At the moment, we live in a society that is ruled by the politics of fear, the politics of scapegoating and the politics of self-interest.  The current partisan system requires that a group of people are seen as ‘the enemy’ of a well-run, orderly and affluent society, in order to deflect the blame from the ‘professional’ politicians who are usually to blame.  To take a current example – the Conservative/Liberal Democrat Coalition Government first blames the previous Labour administration who allowed public borrowing to escalate and then looks towards the ‘underclass’ of benefit recipients as a burden, a leech on the coffers of the Treasury.  Crass generalisations are made about benefit claimants by both sides of the political divide in an attempt to put the blame on the poorest in society.  “The benefits system must be changed,” cry the politicians and the burden of the current cuts to public spending fall on the shoulders of those who are least able to bear them.
‘Spongers’ is an oft-used term for people on benefit but, in most cases, the recipients of benefits are far from wanting to be reliant on what meagre funds are given to them by the State.  Many people would like to get back to work but are stymied in their efforts to gain employment for reasons as diverse as lack of academic qualifications, stigma and prejudice.  They are, however, made the scapegoats for reasons of requiring an enemy for their followers to hang all the problems of society on.
This situation is intolerable.  The UK has several hundred Members of Parliament who are in a constant struggle to gain or re-gain power by creating enemies for the general population to project their collective shadow on.  Surely, it would be better if they all worked together to solve the problems rather than back-biting each other and scapegoating whole sections of society?  If the current contingent of MPs had only half a brain each, there would still be around three hundred brains that could be put to better use solving society’s problems.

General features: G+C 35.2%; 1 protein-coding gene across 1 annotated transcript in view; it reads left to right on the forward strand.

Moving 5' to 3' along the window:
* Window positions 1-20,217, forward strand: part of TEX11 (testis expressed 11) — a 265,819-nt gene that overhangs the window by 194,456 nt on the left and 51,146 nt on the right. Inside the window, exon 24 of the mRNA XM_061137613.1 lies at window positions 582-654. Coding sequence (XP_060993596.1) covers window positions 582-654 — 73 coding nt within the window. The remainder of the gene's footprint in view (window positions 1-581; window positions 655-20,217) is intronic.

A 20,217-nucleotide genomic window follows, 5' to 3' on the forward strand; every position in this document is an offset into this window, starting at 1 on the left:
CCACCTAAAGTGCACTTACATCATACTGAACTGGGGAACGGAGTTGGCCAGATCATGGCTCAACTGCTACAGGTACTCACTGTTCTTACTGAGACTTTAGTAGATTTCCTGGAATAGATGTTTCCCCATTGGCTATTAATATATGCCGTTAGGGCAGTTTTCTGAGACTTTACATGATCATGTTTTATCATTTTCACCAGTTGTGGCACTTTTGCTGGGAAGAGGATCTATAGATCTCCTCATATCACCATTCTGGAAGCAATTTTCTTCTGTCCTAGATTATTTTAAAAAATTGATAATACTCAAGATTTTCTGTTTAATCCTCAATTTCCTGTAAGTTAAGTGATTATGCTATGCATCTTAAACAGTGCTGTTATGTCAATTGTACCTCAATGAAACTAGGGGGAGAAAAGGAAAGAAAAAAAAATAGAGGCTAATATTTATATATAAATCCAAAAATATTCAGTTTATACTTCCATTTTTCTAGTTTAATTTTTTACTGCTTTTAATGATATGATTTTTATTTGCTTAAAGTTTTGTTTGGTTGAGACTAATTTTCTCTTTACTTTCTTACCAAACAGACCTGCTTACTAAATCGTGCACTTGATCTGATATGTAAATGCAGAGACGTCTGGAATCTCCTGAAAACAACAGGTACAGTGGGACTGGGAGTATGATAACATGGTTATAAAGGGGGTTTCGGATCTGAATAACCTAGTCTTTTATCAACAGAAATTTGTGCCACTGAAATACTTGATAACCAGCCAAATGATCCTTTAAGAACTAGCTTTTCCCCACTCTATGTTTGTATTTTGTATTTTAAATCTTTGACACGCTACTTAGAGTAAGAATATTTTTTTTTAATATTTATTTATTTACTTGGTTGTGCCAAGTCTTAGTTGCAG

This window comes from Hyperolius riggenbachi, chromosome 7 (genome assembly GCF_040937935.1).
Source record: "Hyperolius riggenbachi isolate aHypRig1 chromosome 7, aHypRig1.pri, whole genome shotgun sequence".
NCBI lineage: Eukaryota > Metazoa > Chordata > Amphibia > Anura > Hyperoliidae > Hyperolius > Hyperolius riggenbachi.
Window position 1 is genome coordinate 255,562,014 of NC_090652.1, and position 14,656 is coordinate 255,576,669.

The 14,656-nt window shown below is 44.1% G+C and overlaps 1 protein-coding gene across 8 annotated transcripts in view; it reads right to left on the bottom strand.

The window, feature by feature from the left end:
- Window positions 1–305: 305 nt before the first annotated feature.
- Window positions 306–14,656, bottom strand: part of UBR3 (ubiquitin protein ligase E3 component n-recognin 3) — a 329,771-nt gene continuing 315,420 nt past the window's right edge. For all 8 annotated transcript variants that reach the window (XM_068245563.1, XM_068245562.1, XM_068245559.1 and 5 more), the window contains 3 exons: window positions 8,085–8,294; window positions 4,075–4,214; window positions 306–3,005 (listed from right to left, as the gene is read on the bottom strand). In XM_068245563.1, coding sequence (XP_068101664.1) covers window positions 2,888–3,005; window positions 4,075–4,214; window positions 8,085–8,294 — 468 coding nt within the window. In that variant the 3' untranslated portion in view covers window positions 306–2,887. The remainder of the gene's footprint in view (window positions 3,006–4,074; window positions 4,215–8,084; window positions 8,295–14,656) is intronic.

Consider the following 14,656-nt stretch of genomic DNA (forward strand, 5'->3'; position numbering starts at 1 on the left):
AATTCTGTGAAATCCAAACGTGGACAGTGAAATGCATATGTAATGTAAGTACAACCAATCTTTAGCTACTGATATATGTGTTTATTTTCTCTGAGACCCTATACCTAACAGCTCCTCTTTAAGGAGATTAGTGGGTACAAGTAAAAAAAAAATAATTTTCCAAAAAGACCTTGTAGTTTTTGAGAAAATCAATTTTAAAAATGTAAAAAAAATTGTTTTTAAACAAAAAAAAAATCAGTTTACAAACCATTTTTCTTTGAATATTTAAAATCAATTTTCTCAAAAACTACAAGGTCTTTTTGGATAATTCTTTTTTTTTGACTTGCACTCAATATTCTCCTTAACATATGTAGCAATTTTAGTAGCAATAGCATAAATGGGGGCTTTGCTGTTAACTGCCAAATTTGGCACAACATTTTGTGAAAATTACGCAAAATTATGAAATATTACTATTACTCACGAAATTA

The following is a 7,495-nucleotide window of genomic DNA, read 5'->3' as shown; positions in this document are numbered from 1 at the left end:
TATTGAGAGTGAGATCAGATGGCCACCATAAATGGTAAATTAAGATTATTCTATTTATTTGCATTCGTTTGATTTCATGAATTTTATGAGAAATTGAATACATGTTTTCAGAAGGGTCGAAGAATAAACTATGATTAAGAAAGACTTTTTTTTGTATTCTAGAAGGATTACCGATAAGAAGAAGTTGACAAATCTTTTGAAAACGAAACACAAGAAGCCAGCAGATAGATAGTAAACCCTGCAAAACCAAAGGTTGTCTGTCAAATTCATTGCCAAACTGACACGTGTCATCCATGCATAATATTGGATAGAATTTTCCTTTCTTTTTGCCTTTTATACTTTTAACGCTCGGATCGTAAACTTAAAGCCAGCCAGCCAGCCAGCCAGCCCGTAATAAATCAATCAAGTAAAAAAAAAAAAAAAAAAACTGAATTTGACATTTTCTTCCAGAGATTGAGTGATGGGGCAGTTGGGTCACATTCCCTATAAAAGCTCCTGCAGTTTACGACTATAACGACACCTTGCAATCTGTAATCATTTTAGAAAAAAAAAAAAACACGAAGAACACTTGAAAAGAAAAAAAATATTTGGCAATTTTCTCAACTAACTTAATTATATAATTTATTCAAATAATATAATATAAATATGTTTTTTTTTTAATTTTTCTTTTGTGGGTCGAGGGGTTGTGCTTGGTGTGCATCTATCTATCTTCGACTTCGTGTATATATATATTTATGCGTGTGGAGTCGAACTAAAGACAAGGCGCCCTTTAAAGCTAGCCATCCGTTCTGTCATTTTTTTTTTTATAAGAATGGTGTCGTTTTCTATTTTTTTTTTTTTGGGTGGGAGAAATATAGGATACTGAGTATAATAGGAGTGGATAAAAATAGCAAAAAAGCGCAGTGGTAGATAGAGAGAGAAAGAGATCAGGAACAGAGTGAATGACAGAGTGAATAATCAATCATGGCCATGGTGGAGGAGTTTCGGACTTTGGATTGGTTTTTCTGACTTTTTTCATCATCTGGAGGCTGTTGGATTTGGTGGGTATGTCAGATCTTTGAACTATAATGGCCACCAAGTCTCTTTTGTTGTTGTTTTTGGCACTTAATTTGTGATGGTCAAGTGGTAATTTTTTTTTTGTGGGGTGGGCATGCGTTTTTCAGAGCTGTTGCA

The situation is made worse by the fact that the ‘professional’ politicians are onto a good thing with fairly large salaries, far larger than most people in the UK will ever see, and they have the added perks that come with the job.  Some MPs even come from moneyed backgrounds so have little conception of the ‘real’ world that the people they represent live in day-to-day.  And, behind it all, is the fiction that you have to be a ‘professional’ politician to make a difference, to engage in the political arena; a fiction that ‘professional’ politicians are only too eager to maintain to protect their little empire and the benefits they enjoy.
What is needed, right now, is a new way to think regarding politics and who we elect to govern us.  We need to look at the political ideologies we have available to us, stripped bare of the partisan tribalism and create a new vision from the best each one has to offer.  We need to elect representatives who will adhere to the principles of justice and fairness to all, and not just the favoured few.  We need to usher in a New Age of politics – the age of the politics of aspiration, the politics of hope and the politics of equality.
Until next time…

Saturday, 14 January 2012

Standing on the shoulders of giants

My new project, The Enlightenment Project, whilst trying to work out solutions to the problems the world is facing in whatever new perspectives the members can discover, will also be looking at the great thinkers of the human race and their perspectives as no one wants to reinvent the wheel.  This is a necessary and quite useful process as I discovered to my advantage in my current reading.  It was not that I discovered any solutions but, in just a few words, two of the writers I am reading the works of have summed up some underlying truth of our society.